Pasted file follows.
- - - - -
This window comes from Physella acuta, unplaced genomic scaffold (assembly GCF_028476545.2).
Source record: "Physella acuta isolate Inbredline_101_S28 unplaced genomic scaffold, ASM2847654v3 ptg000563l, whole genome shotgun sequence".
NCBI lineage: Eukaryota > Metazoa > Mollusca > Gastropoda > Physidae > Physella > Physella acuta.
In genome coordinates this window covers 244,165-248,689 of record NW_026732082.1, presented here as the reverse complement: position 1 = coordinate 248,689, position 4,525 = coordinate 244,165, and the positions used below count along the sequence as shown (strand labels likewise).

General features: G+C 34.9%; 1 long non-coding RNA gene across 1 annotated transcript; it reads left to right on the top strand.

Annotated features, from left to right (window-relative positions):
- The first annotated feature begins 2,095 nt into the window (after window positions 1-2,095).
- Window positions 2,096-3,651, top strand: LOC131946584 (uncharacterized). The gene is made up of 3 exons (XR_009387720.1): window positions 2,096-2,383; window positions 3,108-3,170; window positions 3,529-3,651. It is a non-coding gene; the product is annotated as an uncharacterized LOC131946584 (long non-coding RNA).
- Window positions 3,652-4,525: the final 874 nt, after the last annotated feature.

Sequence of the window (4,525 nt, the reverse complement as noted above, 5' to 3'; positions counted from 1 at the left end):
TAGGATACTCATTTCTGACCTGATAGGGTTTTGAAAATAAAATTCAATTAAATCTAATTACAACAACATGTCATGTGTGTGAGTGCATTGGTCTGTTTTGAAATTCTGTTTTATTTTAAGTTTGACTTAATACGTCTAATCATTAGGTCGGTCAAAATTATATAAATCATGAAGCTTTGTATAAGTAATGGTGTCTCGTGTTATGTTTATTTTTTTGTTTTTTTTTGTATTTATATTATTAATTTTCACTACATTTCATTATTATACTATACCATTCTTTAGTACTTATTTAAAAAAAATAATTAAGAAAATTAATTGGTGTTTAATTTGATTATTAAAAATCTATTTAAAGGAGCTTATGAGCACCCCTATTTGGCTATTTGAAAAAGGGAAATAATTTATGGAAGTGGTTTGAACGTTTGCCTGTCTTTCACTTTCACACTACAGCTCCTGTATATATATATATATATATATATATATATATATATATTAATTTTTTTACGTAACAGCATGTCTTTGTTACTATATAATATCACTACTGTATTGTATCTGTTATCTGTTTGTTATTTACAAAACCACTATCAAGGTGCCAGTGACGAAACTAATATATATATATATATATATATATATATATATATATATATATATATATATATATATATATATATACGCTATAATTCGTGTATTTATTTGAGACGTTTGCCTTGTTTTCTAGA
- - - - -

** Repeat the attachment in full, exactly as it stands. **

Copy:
This window comes from Physella acuta, unplaced genomic scaffold (assembly GCF_028476545.2).
Source record: "Physella acuta isolate Inbredline_101_S28 unplaced genomic scaffold, ASM2847654v3 ptg000563l, whole genome shotgun sequence".
NCBI lineage: Eukaryota > Metazoa > Mollusca > Gastropoda > Physidae > Physella > Physella acuta.
In genome coordinates this window covers 244,165-248,689 of record NW_026732082.1, presented here as the reverse complement: position 1 = coordinate 248,689, position 4,525 = coordinate 244,165, and the positions used below count along the sequence as shown (strand labels likewise).

General features: G+C 34.9%; 1 long non-coding RNA gene across 1 annotated transcript; it reads left to right on the top strand.

Annotated features, from left to right (window-relative positions):
- The first annotated feature begins 2,095 nt into the window (after window positions 1-2,095).
- Window positions 2,096-3,651, top strand: LOC131946584 (uncharacterized). The gene is made up of 3 exons (XR_009387720.1): window positions 2,096-2,383; window positions 3,108-3,170; window positions 3,529-3,651. It is a non-coding gene; the product is annotated as an uncharacterized LOC131946584 (long non-coding RNA).
- Window positions 3,652-4,525: the final 874 nt, after the last annotated feature.

Sequence of the window (4,525 nt, the reverse complement as noted above, 5' to 3'; positions counted from 1 at the left end):
TAGGATACTCATTTCTGACCTGATAGGGTTTTGAAAATAAAATTCAATTAAATCTAATTACAACAACATGTCATGTGTGTGAGTGCATTGGTCTGTTTTGAAATTCTGTTTTATTTTAAGTTTGACTTAATACGTCTAATCATTAGGTCGGTCAAAATTATATAAATCATGAAGCTTTGTATAAGTAATGGTGTCTCGTGTTATGTTTATTTTTTTGTTTTTTTTTGTATTTATATTATTAATTTTCACTACATTTCATTATTATACTATACCATTCTTTAGTACTTATTTAAAAAAAATAATTAAGAAAATTAATTGGTGTTTAATTTGATTATTAAAAATCTATTTAAAGGAGCTTATGAGCACCCCTATTTGGCTATTTGAAAAAGGGAAATAATTTATGGAAGTGGTTTGAACGTTTGCCTGTCTTTCACTTTCACACTACAGCTCCTGTATATATATATATATATATATATATATATATATATATTAATTTTTTTACGTAACAGCATGTCTTTGTTACTATATAATATCACTACTGTATTGTATCTGTTATCTGTTTGTTATTTACAAAACCACTATCAAGGTGCCAGTGACGAAACTAATATATATATATATATATATATATATATATATATATATATATATATATATATATATATATATATACGCTATAATTCGTGTATTTATTTGAGACGTTTGCCTTGTTTTCTAGA